One of the most infamous French Holocaust denier, who fled the country after being convicted under anti-Nazi laws, does not consent to be extradited to France from Scotland.
Vincent Reynouard, an infamous French Holocaust denier, who was convicted on several occasions in France, was arrested in the fishing town of Anstruther, north of the Scottish capital of Edinburgh in November. He was excused from attending his preliminary extradition hearing at Edinburgh Sheriff Court.
“Mr Reynouard does not consent to extradition to France,” his lawyer, who asked not to be named, told the court, reports the France24.
“There is a matter that is, I think, of legal significance that I need more time to consider,” claimed Reynouard. Sheriff Norman McFadyen agreed to continue the case until January 12.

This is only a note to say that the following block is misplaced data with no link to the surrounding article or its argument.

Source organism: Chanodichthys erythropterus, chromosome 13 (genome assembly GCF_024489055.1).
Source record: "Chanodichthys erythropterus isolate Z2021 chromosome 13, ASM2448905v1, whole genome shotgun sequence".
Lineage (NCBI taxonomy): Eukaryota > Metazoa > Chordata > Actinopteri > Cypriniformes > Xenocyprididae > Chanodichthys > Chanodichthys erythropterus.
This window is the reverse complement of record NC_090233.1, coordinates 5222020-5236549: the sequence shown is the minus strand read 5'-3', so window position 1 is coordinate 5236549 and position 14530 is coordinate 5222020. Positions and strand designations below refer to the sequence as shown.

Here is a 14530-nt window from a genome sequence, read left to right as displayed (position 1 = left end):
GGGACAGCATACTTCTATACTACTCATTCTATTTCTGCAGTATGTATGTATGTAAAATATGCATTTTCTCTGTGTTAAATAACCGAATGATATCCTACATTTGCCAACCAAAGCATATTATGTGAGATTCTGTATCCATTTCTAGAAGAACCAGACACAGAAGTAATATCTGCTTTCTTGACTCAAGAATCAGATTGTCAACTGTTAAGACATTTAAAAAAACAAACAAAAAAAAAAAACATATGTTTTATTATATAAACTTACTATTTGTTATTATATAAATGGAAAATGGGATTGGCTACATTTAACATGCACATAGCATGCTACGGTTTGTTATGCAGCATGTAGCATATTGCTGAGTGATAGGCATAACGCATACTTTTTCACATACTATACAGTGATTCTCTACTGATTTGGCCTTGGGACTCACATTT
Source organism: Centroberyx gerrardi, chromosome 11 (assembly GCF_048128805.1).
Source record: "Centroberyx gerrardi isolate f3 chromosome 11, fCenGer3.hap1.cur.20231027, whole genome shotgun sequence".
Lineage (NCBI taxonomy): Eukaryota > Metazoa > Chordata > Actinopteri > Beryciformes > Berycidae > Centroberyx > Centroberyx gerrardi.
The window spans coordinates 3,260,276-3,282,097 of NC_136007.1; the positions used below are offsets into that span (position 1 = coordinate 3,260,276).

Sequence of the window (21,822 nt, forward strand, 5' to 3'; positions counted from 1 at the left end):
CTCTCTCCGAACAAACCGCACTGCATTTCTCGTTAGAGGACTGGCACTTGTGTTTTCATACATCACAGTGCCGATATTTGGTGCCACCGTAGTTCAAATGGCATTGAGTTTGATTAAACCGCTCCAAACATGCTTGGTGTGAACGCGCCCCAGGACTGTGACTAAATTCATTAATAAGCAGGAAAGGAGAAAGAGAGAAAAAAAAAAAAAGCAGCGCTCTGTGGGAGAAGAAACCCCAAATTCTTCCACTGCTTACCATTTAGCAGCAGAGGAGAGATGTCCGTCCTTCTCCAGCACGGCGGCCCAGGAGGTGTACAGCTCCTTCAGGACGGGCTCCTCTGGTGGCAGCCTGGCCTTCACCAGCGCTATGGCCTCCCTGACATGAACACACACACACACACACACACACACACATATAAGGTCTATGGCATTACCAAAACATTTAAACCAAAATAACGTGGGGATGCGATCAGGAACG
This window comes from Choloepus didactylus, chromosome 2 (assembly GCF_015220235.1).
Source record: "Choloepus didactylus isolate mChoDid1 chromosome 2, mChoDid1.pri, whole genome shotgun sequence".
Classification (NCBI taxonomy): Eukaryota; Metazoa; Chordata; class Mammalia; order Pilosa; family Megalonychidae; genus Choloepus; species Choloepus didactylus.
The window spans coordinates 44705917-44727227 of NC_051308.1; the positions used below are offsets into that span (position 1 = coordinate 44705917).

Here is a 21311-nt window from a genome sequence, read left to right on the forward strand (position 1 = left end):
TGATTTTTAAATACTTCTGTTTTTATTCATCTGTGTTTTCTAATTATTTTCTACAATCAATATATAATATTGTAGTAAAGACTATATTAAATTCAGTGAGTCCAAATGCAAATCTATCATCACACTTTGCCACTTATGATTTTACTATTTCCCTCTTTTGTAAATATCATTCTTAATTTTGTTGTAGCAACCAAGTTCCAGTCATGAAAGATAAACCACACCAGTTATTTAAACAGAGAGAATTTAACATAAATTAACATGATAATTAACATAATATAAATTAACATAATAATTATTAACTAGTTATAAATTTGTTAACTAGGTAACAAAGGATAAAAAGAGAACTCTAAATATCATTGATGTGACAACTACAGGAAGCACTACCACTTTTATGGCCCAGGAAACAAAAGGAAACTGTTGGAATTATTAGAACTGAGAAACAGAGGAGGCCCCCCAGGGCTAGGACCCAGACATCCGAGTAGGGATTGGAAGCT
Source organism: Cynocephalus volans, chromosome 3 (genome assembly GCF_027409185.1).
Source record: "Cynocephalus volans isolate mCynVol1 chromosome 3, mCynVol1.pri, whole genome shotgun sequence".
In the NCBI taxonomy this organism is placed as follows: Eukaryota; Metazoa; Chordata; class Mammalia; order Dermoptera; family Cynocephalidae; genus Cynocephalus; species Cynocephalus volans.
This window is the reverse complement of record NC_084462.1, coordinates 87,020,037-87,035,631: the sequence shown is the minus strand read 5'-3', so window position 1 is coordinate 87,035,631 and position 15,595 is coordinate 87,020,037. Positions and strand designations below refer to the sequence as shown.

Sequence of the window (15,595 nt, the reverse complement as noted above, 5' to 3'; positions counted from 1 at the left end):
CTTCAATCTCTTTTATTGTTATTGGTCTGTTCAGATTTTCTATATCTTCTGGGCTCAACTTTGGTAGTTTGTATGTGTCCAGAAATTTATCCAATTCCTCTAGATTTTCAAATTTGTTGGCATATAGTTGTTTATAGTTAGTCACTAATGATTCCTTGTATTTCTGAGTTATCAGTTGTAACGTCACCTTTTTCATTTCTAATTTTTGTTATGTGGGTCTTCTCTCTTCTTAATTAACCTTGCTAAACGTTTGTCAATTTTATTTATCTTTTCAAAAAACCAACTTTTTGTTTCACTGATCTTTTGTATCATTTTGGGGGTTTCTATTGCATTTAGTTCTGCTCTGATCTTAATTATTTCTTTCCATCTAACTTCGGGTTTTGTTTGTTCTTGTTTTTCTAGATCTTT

Reynouard had been sought by France’s central office for combating crimes against humanity, known by its initials OCLCH. Holocaust denial has been a criminal offence in France since 1990, and Reynouard has been convicted on numerous occasions.
He was first convicted as a student in 1991 for distributing revisionist literature. In 2001, he was suspended from teaching after printing and distributing Holocaust-denying pamphlets and setting homework involving counting concentration camp victims.
In 2007, Reynouard was sentenced to one year in prison and fined 10,000 euros for Holocaust denial after writing a pamphlet claiming the death of six million Jews during World War II was “impossible”. Moreover, in November 2020, he received a four-month prison sentence and a further six-month term in January 2021 concerning a series of antisemitic posts on social media. He had questioned the Holocaust in several online videos.
For now, Reynouard remains in custody. A full extradition hearing is due to take place in February in Scotland.